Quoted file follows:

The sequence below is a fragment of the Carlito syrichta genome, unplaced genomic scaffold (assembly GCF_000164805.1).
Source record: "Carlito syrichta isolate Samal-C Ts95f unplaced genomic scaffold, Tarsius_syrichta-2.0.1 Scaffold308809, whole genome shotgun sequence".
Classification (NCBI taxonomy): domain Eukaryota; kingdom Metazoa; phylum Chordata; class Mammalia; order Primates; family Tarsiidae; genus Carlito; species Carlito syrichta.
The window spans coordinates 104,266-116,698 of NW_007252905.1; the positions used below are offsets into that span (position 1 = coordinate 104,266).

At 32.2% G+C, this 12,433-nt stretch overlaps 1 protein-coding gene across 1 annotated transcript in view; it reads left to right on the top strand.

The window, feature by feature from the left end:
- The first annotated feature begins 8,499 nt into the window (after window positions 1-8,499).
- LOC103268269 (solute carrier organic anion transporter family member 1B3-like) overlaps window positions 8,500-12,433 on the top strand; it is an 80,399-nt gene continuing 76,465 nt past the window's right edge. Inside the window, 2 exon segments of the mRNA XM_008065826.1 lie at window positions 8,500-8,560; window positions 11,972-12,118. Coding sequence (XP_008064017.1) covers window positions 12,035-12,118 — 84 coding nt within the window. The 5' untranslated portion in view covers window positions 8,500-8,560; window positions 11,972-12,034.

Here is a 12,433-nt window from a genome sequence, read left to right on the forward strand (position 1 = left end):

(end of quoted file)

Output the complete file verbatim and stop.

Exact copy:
The sequence below is a fragment of the Carlito syrichta genome, unplaced genomic scaffold (assembly GCF_000164805.1).
Source record: "Carlito syrichta isolate Samal-C Ts95f unplaced genomic scaffold, Tarsius_syrichta-2.0.1 Scaffold308809, whole genome shotgun sequence".
Classification (NCBI taxonomy): domain Eukaryota; kingdom Metazoa; phylum Chordata; class Mammalia; order Primates; family Tarsiidae; genus Carlito; species Carlito syrichta.
The window spans coordinates 104,266-116,698 of NW_007252905.1; the positions used below are offsets into that span (position 1 = coordinate 104,266).

At 32.2% G+C, this 12,433-nt stretch overlaps 1 protein-coding gene across 1 annotated transcript in view; it reads left to right on the top strand.

The window, feature by feature from the left end:
- The first annotated feature begins 8,499 nt into the window (after window positions 1-8,499).
- LOC103268269 (solute carrier organic anion transporter family member 1B3-like) overlaps window positions 8,500-12,433 on the top strand; it is an 80,399-nt gene continuing 76,465 nt past the window's right edge. Inside the window, 2 exon segments of the mRNA XM_008065826.1 lie at window positions 8,500-8,560; window positions 11,972-12,118. Coding sequence (XP_008064017.1) covers window positions 12,035-12,118 — 84 coding nt within the window. The 5' untranslated portion in view covers window positions 8,500-8,560; window positions 11,972-12,034.

Here is a 12,433-nt window from a genome sequence, read left to right on the forward strand (position 1 = left end):